Pokerguru is confident that with each year passing, more Indian poker players will be storming the WSOP tables and winning bracelets. Hopefully, WSOP 2011 will be a success for Indian poker players as many are already set to go – Lawrence Sanjay and Rajesh Goyal have their seats in the Main Event, as well as our own Team Pokerguru Player Aditya Agarwal who will certainly be leading the pack. There are plenty of ways to go to the World Series of Poker – The Shark is planning to organize satellites to the WSOP, moreover, all online sites offer satellites with a wide range of buy-ins to the WSOP. For more information on the best online poker websites and special offers to Pokerguru members visit our Online Poker section.

Isolation Play for Beginners by Aditya Agarwal

Hey guys, I am very excited to be writing poker strategy articles and to be able to share my poker knowledge with fellow poker enthusiasts . The poker boom has begun in India and as many new people take up the game I feel it is very important to learn from the bare basics. I will try and explain the various plays which I hope will help every beginner and mid stage player take his or hers poker games online to the next level. I will be talking about plays which I learnt coming up in the game as I was fortunate enough to get coached by some of the best players and I hope to share the insights I learnt from them with you guys so I can help you become better players. A disclaimer, I am not a writer, actually far from it, I am a full time poker professional so please do give me feedback and I will try my best to improve on future articles.

In this edition I want to talk about the isolation play. One of the biggest mistakes, which beginners make, is trying to see cheap flops; they have the mentality that any two cards can win. It sucks a lot for novice players to try their luck with almost any two cards pre-flop hoping to get lucky on the flop. The problem with this is, the mathematics of the game is such that you are just not going to make hands often enough to be profitable if you try and see too many flops with weak and mediocre hands. Hands like A6, A7, K7, k8, Q7, Q8, J7, J6, 69, 6T, 48, 58, and so on are just not good enough to enter the pot, as general Texas holdem poker rules for beginners you should not play the hand if you don’t feel its good enough to raise. If its not worth raising its not worth limping. Most beginners will however make this mistake where they will be limping their weaker hands and raising their stronger hands. If you spot a player who is limping a lot, termed “chronic limper” on your table, you can exploit him a lot with the isolation play. Iso play simply means isolating a weak player who is limping his weak hands by making a raise to drive other people out and playing him one on one if he decides to call with his weakish hand. Once you have a read on a player that he is limping his weaker hands and raising his stronger hands, you have to punish his limps. Lot of the times people are stubborn and will call your raise but they will not continue unless they hit the flop, since most of their limping hands are weak its going to be difficult for them to continue on a majority of the flops.

An example of such a play is: Player A, who has been limping a lot, limps in it’s a 100-200 game, he seems generally like a weak player who is trying to see flops, you make it 900 (iso raise) hoping everyone else folds, taking down the pot here is profitable but you don’t mind Player A calling, since we know he is limping his weak hands and raising his big hands. The isolation raise can be anywhere between 3x-5x the limp, (in this example ideal isolation raise will be 600-1000, if the game is very loose I would suggest raising more to discourage other players from calling) adjustments should be made according to the stacks, deeper the stacks the more you want to raise and shallower the stack the smaller you want to raise to give yourself more room to play the hand post flop. Everyone folds back to player A who decided to call. Flop is K 4 6 and you go ahead and continuation bet anywhere between half to two thirds pot, knowing there is a good chance that he has missed this flop with the wide range of hands his is limping with, in this scenario its very difficult for him to continue unless he has a King, even when he does have a King its never going to be a good King and he could potentially give up on a later street.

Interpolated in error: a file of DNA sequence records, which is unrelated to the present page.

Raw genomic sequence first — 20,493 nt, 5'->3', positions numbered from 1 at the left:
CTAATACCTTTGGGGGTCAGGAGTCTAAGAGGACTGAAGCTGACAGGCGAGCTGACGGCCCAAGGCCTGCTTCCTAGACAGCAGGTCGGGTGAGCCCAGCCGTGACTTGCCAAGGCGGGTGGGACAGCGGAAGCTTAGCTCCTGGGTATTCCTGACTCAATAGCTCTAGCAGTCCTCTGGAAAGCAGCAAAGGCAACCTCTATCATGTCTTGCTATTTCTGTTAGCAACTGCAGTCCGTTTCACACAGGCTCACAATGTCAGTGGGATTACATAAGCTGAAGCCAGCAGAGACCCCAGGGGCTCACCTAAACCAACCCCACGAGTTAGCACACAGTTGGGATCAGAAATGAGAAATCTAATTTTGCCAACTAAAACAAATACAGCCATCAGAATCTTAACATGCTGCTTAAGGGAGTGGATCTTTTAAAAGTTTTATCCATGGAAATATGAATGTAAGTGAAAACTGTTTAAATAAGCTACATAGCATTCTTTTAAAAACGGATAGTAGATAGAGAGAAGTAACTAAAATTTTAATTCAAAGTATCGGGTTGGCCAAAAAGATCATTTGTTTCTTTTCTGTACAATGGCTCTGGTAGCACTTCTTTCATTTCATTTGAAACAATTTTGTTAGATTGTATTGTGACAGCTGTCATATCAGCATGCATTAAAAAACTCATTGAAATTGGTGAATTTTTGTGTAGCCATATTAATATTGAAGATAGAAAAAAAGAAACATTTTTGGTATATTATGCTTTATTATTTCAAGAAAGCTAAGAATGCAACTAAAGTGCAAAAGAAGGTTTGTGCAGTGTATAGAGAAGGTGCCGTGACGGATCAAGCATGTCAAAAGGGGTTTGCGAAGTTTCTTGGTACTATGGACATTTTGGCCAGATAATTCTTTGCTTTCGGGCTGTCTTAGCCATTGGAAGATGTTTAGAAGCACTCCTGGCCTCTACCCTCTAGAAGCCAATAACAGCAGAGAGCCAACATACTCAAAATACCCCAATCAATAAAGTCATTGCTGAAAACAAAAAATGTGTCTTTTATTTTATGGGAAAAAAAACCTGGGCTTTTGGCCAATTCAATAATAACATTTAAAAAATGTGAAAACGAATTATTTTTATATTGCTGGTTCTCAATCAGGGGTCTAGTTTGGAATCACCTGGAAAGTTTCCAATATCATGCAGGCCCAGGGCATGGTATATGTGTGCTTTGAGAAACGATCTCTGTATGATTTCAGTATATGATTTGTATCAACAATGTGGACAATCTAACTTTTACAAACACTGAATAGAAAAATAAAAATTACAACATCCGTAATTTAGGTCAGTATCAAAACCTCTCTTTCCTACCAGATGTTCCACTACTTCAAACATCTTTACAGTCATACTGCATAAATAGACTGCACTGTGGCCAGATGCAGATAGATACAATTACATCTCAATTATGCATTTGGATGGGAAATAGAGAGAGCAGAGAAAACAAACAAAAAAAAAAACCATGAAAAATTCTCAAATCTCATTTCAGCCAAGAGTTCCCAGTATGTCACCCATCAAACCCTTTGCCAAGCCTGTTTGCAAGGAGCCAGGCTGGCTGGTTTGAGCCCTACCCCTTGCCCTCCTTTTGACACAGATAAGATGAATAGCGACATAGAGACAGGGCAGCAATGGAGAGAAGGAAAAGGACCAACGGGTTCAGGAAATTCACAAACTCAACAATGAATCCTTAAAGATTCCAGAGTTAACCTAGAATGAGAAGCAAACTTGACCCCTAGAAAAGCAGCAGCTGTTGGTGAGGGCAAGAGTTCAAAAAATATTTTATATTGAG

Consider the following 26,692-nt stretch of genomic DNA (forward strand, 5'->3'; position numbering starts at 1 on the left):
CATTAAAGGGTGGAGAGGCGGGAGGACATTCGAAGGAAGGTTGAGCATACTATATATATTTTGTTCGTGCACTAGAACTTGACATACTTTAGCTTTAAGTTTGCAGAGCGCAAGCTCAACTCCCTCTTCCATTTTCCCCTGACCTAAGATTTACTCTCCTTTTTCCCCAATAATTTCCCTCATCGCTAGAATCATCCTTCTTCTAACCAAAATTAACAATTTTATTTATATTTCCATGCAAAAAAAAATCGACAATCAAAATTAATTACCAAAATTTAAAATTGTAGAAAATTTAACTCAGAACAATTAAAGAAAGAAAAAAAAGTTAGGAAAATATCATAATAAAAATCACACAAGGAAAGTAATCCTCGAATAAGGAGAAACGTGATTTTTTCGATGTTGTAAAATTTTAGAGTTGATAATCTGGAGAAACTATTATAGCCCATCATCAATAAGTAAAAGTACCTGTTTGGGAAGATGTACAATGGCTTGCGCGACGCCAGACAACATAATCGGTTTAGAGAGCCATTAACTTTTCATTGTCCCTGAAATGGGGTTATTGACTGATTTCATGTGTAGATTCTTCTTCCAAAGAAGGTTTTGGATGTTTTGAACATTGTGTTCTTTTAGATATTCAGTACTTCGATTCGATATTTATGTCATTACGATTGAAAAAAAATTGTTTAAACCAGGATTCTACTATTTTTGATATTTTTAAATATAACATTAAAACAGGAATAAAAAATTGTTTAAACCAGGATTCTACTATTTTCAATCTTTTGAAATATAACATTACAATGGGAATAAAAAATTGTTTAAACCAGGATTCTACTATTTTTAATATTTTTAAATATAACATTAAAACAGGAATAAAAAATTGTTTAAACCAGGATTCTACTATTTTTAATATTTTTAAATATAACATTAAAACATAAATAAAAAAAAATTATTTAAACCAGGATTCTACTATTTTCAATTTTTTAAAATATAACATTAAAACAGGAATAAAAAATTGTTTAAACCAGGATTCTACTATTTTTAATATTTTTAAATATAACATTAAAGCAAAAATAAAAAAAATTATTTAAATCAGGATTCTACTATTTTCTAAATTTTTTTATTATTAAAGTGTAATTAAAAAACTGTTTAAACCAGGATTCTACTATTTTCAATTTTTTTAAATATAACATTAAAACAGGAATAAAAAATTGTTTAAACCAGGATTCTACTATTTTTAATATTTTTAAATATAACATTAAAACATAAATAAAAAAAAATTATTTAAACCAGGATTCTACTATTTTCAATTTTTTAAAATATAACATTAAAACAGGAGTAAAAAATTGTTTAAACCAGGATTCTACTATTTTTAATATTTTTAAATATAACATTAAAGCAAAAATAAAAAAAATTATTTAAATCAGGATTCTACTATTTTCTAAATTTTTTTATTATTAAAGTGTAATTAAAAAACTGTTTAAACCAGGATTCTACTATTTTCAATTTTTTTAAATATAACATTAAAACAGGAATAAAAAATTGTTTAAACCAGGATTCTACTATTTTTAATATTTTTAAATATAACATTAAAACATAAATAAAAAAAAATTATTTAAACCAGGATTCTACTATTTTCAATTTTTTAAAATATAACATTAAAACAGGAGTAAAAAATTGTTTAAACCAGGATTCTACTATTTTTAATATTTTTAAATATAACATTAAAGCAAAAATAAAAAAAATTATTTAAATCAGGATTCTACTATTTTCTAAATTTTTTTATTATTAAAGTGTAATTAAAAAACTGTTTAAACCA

Most of the hands beginners limp with do not flop well too often-hands like Q9, Q8, A3, A2, K9 are all examples of hands which beginners try to see cheap flops with and hit flops. Most typically when they do call your raise they just play their hand pretty face up post flop, a continuation bet is a must once you have isolated pre since most beginners are not crafty enough to make a move on flops they have missed and will end up folding a huge majority of the times making this play very profitable. A lot of you are wondering what range of hands you should be isolating these limpers with, well you can pretty much do it with any 2 cards since you are going to end up winning the pot on the flop a very high percentage of the time. I personally prefer raising suited connected hands like 45ss, 78ss, 68ss and so on, these hands are really well disguised when you raise a limper pre and its either a miss or a hit on flops making your decision fairly simple on flops. I would also be going with all of my stronger hands, which I would be raising for value since I expect the limper to be calling with worse hands. If I see someone is limping hands like q9, k9, k8 and so on I will be going as wide as KJ, KT and JQ for value with the aim of playing the pot post flop with this player, since I can get him to pay me when we both flop top pair and I have him out kicked.

Hope I was able to explain this play, if there are any questions or clarifications needed, please go ahead and give me feedback at the PokerGuru Forums!